At annual parley, Chabad emissaries reflect on recession


If you had signed up for The Fundermentalist newsletter, you could have read this last week:

Some 4,000 Chabad-Lubavitch emissaries came home to their Crown Heights base for the annual "kinus" earlier this month — a conference that includes a week of professional development culminating with a grand banquet Nov. 15 at the Brooklyn Armory.

If you can somehow score an invite, the kinus is not to be missed, if only for the sheer spectacle, with most of the Chabad shluchim on hand.

To borrow from Tablet’s "By the Numbers" feature, think 600 tables, 4,000 black hats, 10,000 challah rolls, 24,000 inches of beard, a ton or so of meat and six women. Four thousand men dance the hora at one time for about a half-hour after the emcee holds a roll call of the cities and countries where Chabad has outposts.

Over the last year, Chabad has been hit as hard as any other Jewish nonprofit system, but the rabbis with whom I spoke at the armory seemed steadfast in holding to their mission to serve as the unofficial outreach arm of the Jewish people.

Chabad houses typically are bare-bones operations as far as organizational infrastructure, consisting most often of the rabbi and his wife. The most developed operations have a few teachers and program officers.

Generally run on shoestring budgets to match, Chabad houses spend more on educational elbow grease and personal interaction than on expensive programming. It’s part of the reason Chabad has been one of the most successful Jewish identity-building projects in modern history.

Chabad’s director of education, Rabbi Moshe Kotlarsky — the night’s emcee — declared publicly that not one house has closed since the recession (though there was a report earlier this year that four Chabad houses in Florida are in foreclosure).  But most houses, which generally receive no financial support from Chabad central in Brooklyn, have seen a cut in donations and been forced to adapt.

Rabbi Chaim Bruk, for instance, started a Chabad in Bozeman, Mont., two years ago and said he has seen a 30 percent dip in funding. Chabad houses don’t charge membership fees, so Bruk started what he is calling a Chai Club. He asked his regulars to give whatever they could each month to the Chabad in addition to their annual donations. Now he has 25 people giving $18 to $400 a month.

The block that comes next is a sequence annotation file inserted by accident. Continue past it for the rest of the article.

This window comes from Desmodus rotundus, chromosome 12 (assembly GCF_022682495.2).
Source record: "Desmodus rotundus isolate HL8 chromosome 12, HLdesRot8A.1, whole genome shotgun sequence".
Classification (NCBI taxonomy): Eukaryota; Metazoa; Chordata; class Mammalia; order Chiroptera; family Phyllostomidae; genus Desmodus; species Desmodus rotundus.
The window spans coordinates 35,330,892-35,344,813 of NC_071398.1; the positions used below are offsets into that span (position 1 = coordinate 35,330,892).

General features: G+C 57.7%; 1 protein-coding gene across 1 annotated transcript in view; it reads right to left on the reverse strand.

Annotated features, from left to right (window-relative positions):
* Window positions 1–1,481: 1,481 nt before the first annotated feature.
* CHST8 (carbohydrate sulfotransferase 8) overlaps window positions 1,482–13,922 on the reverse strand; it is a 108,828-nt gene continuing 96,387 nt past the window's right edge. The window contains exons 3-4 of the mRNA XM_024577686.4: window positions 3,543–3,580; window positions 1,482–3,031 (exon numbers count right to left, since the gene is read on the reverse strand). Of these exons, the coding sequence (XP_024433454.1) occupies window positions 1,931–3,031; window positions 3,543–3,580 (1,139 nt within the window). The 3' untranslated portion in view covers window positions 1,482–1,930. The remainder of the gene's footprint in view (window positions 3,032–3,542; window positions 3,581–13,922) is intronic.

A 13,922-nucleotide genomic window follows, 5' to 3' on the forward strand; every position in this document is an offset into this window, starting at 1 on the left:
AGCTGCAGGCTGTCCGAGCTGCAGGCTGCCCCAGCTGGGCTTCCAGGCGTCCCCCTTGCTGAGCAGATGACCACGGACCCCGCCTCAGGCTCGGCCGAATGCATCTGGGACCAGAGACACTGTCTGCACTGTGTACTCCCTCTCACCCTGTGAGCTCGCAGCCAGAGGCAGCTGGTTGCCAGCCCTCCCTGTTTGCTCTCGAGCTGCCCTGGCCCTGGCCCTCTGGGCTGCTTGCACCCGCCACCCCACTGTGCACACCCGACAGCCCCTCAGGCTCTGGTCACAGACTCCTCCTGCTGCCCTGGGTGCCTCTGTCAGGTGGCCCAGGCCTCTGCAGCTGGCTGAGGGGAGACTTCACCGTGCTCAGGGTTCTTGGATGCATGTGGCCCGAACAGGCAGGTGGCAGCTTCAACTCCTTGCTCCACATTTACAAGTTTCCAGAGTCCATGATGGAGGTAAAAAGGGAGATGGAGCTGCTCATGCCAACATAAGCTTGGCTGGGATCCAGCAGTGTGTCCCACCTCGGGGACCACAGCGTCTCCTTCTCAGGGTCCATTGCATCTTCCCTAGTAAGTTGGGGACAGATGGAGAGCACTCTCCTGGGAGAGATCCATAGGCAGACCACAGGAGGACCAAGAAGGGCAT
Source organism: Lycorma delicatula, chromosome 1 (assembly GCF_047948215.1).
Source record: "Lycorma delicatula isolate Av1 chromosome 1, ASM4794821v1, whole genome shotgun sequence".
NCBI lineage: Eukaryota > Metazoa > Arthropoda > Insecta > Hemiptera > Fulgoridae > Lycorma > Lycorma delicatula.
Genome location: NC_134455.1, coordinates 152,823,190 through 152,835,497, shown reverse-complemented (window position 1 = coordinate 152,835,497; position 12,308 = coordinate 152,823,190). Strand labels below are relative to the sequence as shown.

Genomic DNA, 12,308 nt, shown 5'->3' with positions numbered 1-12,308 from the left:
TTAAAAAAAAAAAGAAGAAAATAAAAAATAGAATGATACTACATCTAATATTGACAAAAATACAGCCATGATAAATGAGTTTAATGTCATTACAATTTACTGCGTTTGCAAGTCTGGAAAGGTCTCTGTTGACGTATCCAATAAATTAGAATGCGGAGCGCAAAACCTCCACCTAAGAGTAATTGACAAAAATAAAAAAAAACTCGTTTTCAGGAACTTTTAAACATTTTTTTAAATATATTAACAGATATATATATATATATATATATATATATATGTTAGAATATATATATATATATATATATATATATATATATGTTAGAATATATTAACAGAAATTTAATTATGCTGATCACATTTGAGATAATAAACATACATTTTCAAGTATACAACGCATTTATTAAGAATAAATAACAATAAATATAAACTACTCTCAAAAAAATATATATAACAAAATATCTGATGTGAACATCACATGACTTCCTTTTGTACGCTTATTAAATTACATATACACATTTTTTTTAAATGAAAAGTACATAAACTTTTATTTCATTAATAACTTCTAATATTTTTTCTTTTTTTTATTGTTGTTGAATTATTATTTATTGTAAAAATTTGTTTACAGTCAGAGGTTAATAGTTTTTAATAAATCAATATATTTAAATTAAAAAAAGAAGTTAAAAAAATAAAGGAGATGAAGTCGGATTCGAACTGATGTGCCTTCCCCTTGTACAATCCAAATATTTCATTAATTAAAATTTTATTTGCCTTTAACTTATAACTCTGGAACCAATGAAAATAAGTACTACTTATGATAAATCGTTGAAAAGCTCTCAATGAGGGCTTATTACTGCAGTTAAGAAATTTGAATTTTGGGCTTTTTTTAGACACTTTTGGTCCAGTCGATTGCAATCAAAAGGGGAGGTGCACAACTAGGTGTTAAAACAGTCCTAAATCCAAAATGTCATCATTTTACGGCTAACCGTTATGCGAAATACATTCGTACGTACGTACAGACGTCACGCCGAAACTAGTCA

It’s helping to keep his outpost, which has a $150,000 annual budget, afloat.

Bruk hasn’t had to cut any programming. But he also realizes there are projects he completed before the recession hit — like building the state’s first mikveh — that never would have attracted sufficient funding in today’s climate. And this is in Montana, which has been less affected by the recession than most anywhere else in the country.

At Washington University in St. Louis, the campus Chabad House has seen subtle changes, says its director, Hershey Novack. For instance, at the free weekly Shabbat dinners, students are being served plain white rice instead of jasmine rice — at about one fifth the cost. Also, Novack has had to put off some maintenance work on his building.

Novack, who has been growing the Washington U. Chabad for seven years, suddenly finds himself as the only full-time rabbi on campus after the Hillel had to let go its rabbi for financial reasons, he said.

That means Novack is working more than ever. And like all of the Chabad rabbis with whom I spoke, he said he is spending more time than ever on fund raising. A number of the workshops at the conference last week focused on dealing with economic realities, and kinus speakers repeatedly mentioned economic hardships.

But Chabad may have an advantage over a lot of nonprofits: The rabbis dispersed all over the world believe they are on a mission from God and remain highly motivated to do their fulfilling work. That is why they were selected as shluchim in the first place.

"There’s just a sense of responsibility," Novack said.

Keeping Mumbai victims’ names alive: An interesting side note to the Chabad gathering: In the year after emissaries Rabbi Gavi and Rivky Holtzberg were killed by terrorists who struck the Chabad house in Mumbai, some 500 Lubavitcher children have been named Rivky or Gavi, according to The New York Jewish Week.

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